Discovering chemistry
Discovering chemistry

Start this free course now. Just create an account and sign in. Enrol and complete the course for a free statement of participation or digital badge if available.

Free course

Discovering chemistry

2.4 Sketching the Lewis structures for Cl2 and NaCl

The description of the bonding in Cl2 molecules and the ionic solid NaCl, in the previous sections took a lot of words.

However there is a way of doing this, very concisely, using simple diagrams, the chemical symbols you met earlier and “dots and crosses” to represent valence electrons.

Here’s how it works.

Figure 3(a) below shows the Lewis structure for the Cl2 molecule. The valence electrons are grouped in pairs, to reflect the pairing of electrons you’ve previously seen for atomic orbitals.

Described image
Figure 3 Lewis structures for (a) Cl2 and (b) the ions in solid NaCl

The shared pair is shown as a dot and a cross in the centre. The remaining electrons in the valance shell of each atom are distributed in pairs, so taking the shared electrons into account there are eight electrons around each chlorine atom in the molecule. Note that the use of a dot or a cross is just to indicate where a particular electron originates, they are purely symbols. There’s no difference between an electron represented by a cross and one allocated a dot.

Likewise the ions in sodium chloride have also been represented in this way in Figure 3(b).

The chloride anion has eight outer electrons; recall the chlorine atom has gained an electron to complete its octet. Similarly sodium loses its outer electron to form a cation, so the Lewis structure of the cation has no electrons shown.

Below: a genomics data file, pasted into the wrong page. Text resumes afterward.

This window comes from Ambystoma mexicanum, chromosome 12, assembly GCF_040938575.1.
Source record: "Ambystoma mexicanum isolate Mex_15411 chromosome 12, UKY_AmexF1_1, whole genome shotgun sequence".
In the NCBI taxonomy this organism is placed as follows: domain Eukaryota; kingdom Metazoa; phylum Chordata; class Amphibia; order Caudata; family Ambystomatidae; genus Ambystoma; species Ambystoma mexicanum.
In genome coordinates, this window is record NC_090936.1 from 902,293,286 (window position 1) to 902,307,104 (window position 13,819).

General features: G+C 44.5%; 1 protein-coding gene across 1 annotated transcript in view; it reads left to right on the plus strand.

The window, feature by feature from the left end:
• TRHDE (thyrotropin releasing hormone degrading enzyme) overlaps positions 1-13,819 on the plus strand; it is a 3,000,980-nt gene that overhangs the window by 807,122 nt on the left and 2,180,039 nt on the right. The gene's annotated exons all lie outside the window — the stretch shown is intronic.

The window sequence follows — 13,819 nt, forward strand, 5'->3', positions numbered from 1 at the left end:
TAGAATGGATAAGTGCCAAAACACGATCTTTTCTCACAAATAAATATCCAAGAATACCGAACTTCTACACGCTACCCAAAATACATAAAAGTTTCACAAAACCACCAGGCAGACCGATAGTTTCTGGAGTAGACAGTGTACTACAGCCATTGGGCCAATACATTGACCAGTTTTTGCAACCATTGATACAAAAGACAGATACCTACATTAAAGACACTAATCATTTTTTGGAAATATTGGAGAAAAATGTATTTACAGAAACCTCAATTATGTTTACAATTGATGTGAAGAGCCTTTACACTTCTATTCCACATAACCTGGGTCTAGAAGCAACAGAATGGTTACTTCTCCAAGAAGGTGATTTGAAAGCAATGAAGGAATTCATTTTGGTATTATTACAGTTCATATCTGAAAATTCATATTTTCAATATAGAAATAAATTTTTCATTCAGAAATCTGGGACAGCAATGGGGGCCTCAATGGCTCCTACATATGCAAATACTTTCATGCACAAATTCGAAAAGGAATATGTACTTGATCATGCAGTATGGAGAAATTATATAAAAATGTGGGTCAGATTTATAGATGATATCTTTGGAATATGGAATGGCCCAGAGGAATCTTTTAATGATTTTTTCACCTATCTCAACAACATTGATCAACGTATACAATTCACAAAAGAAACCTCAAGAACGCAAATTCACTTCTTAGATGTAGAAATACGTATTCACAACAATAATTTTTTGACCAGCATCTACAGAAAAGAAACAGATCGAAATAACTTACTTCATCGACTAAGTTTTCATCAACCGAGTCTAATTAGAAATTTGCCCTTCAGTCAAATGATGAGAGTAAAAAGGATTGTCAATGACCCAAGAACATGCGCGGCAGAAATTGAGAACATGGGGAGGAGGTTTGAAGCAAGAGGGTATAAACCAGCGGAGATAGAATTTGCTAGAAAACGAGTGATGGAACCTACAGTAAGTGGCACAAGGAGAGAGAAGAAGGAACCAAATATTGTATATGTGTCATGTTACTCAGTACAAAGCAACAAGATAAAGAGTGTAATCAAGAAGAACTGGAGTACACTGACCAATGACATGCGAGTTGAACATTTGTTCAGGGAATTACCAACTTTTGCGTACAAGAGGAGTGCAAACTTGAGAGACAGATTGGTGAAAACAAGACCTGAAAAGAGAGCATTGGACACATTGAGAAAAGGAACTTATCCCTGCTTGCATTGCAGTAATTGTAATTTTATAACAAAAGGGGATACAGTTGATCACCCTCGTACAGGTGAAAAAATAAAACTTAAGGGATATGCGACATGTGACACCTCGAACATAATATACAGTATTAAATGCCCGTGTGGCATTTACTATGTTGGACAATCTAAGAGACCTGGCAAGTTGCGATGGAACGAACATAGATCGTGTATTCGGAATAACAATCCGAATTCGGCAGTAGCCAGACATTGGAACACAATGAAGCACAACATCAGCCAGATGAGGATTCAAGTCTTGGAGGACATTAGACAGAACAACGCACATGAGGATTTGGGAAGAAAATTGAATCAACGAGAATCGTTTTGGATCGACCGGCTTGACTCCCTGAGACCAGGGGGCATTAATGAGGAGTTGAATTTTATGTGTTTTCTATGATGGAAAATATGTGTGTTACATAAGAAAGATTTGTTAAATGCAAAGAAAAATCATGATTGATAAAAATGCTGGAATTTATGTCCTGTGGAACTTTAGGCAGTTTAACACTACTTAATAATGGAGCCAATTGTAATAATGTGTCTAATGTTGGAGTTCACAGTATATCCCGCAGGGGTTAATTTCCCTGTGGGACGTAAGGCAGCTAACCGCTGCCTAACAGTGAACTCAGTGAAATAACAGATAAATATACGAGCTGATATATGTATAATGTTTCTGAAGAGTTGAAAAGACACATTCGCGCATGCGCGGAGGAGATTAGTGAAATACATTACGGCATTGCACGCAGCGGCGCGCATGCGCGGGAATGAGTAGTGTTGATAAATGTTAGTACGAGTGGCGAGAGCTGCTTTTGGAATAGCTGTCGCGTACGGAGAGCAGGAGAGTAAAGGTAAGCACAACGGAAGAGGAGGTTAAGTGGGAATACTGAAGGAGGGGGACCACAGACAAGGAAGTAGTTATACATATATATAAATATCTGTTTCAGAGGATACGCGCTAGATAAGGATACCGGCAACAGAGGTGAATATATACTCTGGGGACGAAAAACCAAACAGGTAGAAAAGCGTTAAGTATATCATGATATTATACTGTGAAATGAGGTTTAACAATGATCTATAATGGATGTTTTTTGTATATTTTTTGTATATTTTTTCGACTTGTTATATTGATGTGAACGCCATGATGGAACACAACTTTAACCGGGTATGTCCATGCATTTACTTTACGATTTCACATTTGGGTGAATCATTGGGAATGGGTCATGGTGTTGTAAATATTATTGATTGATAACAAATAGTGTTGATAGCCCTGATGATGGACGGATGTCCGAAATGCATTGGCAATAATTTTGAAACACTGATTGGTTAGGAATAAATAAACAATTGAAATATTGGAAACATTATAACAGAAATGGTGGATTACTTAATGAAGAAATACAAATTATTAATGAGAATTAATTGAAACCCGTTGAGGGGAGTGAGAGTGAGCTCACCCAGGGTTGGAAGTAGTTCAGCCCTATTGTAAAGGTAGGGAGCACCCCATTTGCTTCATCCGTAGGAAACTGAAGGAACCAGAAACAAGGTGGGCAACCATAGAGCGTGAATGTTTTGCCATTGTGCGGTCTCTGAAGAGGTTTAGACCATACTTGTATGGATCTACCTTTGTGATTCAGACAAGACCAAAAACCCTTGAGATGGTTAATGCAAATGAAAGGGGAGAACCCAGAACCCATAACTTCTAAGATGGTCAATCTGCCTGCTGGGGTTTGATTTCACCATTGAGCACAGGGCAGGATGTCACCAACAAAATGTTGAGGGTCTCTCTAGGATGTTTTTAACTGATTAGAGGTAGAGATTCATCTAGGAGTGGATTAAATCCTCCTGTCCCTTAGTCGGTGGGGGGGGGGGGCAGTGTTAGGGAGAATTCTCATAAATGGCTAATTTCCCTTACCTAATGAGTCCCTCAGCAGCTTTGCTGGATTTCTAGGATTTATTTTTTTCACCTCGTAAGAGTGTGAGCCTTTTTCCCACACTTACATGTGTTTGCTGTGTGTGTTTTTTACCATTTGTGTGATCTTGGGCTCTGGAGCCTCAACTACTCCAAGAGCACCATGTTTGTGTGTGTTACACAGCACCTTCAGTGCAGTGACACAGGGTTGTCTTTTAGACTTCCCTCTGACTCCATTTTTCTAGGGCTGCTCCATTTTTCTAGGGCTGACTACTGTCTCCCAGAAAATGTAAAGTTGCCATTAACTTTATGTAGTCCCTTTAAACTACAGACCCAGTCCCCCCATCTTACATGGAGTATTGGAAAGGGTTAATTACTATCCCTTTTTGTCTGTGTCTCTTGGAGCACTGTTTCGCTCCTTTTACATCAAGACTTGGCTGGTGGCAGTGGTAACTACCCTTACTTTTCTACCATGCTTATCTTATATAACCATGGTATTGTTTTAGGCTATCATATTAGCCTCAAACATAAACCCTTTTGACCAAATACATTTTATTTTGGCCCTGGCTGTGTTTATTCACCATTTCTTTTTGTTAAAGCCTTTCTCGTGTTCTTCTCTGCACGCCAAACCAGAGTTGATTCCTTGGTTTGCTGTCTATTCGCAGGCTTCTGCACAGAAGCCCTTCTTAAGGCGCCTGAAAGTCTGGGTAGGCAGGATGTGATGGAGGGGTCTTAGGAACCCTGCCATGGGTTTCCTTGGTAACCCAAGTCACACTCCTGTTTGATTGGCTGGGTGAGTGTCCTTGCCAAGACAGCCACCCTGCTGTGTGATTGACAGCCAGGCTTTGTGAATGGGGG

In both structures, the formation of a chemical bond involves the production of a new electron pair in the outer shell of chlorine. However, in Cl2, because the two atoms are identical, the electron pair must be equally shared between the two atoms. In contrast you can view the electron pair as being located on the chloride anion in NaCl.

You will return to this point later, but first a look at a molecule which does not follow the octet rule.


Take your learning further

Making the decision to study can be a big step, which is why you'll want a trusted University. The Open University has 50 years’ experience delivering flexible learning and 170,000 students are studying with us right now. Take a look at all Open University courses.

If you are new to University-level study, we offer two introductory routes to our qualifications. You could either choose to start with an Access module, or a module which allows you to count your previous learning towards an Open University qualification. Read our guide on Where to take your learning next for more information.

Not ready for formal University study? Then browse over 1000 free courses on OpenLearn and sign up to our newsletter to hear about new free courses as they are released.

Every year, thousands of students decide to study with The Open University. With over 120 qualifications, we’ve got the right course for you.

Request an Open University prospectus371